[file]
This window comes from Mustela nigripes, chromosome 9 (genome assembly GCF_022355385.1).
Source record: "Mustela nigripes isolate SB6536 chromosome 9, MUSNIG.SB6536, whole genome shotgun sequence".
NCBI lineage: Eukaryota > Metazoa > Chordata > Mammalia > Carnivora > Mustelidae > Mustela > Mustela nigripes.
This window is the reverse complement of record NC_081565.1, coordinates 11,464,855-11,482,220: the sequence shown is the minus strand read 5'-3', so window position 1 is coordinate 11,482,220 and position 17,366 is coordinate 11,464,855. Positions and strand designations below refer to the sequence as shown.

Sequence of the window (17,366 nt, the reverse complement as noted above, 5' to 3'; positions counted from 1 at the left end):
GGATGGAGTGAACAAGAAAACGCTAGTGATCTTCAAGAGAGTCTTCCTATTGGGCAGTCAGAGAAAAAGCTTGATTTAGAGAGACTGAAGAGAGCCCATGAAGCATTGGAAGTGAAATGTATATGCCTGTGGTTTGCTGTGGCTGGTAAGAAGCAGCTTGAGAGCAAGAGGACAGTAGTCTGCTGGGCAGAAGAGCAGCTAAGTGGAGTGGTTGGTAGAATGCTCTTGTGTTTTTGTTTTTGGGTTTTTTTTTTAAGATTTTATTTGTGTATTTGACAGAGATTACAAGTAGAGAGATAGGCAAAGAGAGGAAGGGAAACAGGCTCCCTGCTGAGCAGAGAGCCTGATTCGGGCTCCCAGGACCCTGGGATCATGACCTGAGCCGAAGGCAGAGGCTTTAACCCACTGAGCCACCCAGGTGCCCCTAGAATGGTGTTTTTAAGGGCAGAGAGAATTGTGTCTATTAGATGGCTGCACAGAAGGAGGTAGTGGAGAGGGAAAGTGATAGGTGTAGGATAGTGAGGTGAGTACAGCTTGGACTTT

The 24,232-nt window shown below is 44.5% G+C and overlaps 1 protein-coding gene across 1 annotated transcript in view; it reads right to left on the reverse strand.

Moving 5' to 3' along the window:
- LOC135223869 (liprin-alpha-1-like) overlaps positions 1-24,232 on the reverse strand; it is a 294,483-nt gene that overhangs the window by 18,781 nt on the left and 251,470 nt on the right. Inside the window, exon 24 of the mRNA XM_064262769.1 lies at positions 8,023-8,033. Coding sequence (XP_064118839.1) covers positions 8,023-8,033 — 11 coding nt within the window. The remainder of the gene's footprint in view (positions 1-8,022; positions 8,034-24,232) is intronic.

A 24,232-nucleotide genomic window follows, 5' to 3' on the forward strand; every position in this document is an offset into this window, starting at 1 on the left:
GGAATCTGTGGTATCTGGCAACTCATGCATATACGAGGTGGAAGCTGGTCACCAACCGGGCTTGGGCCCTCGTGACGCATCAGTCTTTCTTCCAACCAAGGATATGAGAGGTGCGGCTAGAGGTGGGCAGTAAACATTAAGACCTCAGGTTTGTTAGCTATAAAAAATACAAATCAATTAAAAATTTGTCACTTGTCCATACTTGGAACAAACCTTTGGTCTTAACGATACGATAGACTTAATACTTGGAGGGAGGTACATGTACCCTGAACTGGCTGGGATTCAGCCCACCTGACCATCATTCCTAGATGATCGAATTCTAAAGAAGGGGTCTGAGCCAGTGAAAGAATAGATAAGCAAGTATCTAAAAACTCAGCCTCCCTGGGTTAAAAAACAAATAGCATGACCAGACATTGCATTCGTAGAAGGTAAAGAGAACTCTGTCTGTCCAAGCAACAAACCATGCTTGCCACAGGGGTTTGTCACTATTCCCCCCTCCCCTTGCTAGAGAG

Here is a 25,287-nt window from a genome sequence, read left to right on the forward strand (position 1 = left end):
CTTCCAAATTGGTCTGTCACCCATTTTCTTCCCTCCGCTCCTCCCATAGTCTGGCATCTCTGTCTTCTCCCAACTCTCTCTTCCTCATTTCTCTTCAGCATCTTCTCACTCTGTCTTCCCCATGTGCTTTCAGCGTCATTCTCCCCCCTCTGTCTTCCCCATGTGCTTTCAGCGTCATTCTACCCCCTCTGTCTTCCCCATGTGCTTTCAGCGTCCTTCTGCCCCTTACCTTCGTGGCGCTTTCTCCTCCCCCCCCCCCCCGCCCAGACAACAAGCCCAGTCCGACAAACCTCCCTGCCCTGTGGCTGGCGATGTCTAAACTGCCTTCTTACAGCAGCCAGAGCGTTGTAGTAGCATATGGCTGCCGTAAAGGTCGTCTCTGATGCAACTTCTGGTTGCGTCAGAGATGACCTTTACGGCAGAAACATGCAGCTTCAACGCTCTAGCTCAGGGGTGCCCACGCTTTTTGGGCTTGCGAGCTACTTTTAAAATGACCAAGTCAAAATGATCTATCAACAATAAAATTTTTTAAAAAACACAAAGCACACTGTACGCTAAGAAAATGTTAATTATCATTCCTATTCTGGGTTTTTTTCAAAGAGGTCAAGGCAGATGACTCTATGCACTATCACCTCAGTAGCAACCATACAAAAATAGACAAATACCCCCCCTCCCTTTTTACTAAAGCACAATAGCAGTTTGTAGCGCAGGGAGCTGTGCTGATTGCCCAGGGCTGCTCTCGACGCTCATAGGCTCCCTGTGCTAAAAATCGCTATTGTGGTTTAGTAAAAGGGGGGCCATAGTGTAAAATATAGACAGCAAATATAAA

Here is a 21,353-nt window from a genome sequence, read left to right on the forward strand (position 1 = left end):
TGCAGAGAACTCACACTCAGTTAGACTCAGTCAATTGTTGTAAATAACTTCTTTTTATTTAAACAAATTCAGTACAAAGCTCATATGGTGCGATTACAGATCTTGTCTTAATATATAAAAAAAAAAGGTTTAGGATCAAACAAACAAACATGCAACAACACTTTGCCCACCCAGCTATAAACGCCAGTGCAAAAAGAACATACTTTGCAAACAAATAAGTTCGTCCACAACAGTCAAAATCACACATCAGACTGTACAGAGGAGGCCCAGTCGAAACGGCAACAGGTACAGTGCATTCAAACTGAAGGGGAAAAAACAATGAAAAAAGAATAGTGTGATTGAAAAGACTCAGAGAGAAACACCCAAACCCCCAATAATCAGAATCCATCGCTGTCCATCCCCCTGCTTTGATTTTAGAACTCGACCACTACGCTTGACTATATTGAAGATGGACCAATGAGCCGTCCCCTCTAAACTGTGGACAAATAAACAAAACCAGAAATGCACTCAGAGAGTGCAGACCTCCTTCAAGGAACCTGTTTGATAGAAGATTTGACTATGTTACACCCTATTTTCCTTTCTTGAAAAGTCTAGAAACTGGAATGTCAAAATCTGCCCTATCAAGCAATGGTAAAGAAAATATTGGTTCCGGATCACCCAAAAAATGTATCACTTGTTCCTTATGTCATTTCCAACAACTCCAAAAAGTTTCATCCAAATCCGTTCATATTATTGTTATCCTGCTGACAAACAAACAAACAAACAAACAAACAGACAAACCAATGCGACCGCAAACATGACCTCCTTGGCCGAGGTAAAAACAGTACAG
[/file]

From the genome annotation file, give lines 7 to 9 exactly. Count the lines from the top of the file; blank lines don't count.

The 24,232-nt window shown below is 44.5% G+C and overlaps 1 protein-coding gene across 1 annotated transcript in view; it reads right to left on the reverse strand.

Moving 5' to 3' along the window:
- LOC135223869 (liprin-alpha-1-like) overlaps positions 1-24,232 on the reverse strand; it is a 294,483-nt gene that overhangs the window by 18,781 nt on the left and 251,470 nt on the right. Inside the window, exon 24 of the mRNA XM_064262769.1 lies at positions 8,023-8,033. Coding sequence (XP_064118839.1) covers positions 8,023-8,033 — 11 coding nt within the window. The remainder of the gene's footprint in view (positions 1-8,022; positions 8,034-24,232) is intronic.